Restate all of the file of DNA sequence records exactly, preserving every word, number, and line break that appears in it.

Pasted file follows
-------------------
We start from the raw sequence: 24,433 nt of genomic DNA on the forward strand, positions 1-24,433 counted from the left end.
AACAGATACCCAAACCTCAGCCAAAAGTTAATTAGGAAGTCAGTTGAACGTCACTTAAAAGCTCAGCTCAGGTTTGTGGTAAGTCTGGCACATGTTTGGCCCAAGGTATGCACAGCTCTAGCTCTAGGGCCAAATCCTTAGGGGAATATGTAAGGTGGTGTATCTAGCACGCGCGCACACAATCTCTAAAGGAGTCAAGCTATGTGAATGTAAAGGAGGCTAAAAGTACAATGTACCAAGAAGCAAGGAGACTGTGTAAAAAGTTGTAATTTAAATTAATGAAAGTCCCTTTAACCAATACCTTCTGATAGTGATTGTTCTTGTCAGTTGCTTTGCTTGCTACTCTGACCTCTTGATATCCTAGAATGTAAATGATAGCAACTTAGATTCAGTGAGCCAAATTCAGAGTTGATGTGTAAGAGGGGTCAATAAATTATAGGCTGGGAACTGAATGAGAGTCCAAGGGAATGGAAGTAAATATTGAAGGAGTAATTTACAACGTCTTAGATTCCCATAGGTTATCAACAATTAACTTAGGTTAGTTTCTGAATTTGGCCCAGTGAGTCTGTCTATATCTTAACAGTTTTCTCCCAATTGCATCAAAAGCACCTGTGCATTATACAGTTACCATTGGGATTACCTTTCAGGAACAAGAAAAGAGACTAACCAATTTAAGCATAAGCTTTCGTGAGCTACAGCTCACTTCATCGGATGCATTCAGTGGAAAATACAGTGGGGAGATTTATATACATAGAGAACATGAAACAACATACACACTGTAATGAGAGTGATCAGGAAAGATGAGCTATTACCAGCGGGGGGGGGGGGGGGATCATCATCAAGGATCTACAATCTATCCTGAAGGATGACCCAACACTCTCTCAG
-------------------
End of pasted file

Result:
We start from the raw sequence: 24,433 nt of genomic DNA on the forward strand, positions 1-24,433 counted from the left end.
AACAGATACCCAAACCTCAGCCAAAAGTTAATTAGGAAGTCAGTTGAACGTCACTTAAAAGCTCAGCTCAGGTTTGTGGTAAGTCTGGCACATGTTTGGCCCAAGGTATGCACAGCTCTAGCTCTAGGGCCAAATCCTTAGGGGAATATGTAAGGTGGTGTATCTAGCACGCGCGCACACAATCTCTAAAGGAGTCAAGCTATGTGAATGTAAAGGAGGCTAAAAGTACAATGTACCAAGAAGCAAGGAGACTGTGTAAAAAGTTGTAATTTAAATTAATGAAAGTCCCTTTAACCAATACCTTCTGATAGTGATTGTTCTTGTCAGTTGCTTTGCTTGCTACTCTGACCTCTTGATATCCTAGAATGTAAATGATAGCAACTTAGATTCAGTGAGCCAAATTCAGAGTTGATGTGTAAGAGGGGTCAATAAATTATAGGCTGGGAACTGAATGAGAGTCCAAGGGAATGGAAGTAAATATTGAAGGAGTAATTTACAACGTCTTAGATTCCCATAGGTTATCAACAATTAACTTAGGTTAGTTTCTGAATTTGGCCCAGTGAGTCTGTCTATATCTTAACAGTTTTCTCCCAATTGCATCAAAAGCACCTGTGCATTATACAGTTACCATTGGGATTACCTTTCAGGAACAAGAAAAGAGACTAACCAATTTAAGCATAAGCTTTCGTGAGCTACAGCTCACTTCATCGGATGCATTCAGTGGAAAATACAGTGGGGAGATTTATATACATAGAGAACATGAAACAACATACACACTGTAATGAGAGTGATCAGGAAAGATGAGCTATTACCAGCGGGGGGGGGGGGGGGATCATCATCAAGGATCTACAATCTATCCTGAAGGATGACCCAACACTCTCTCAG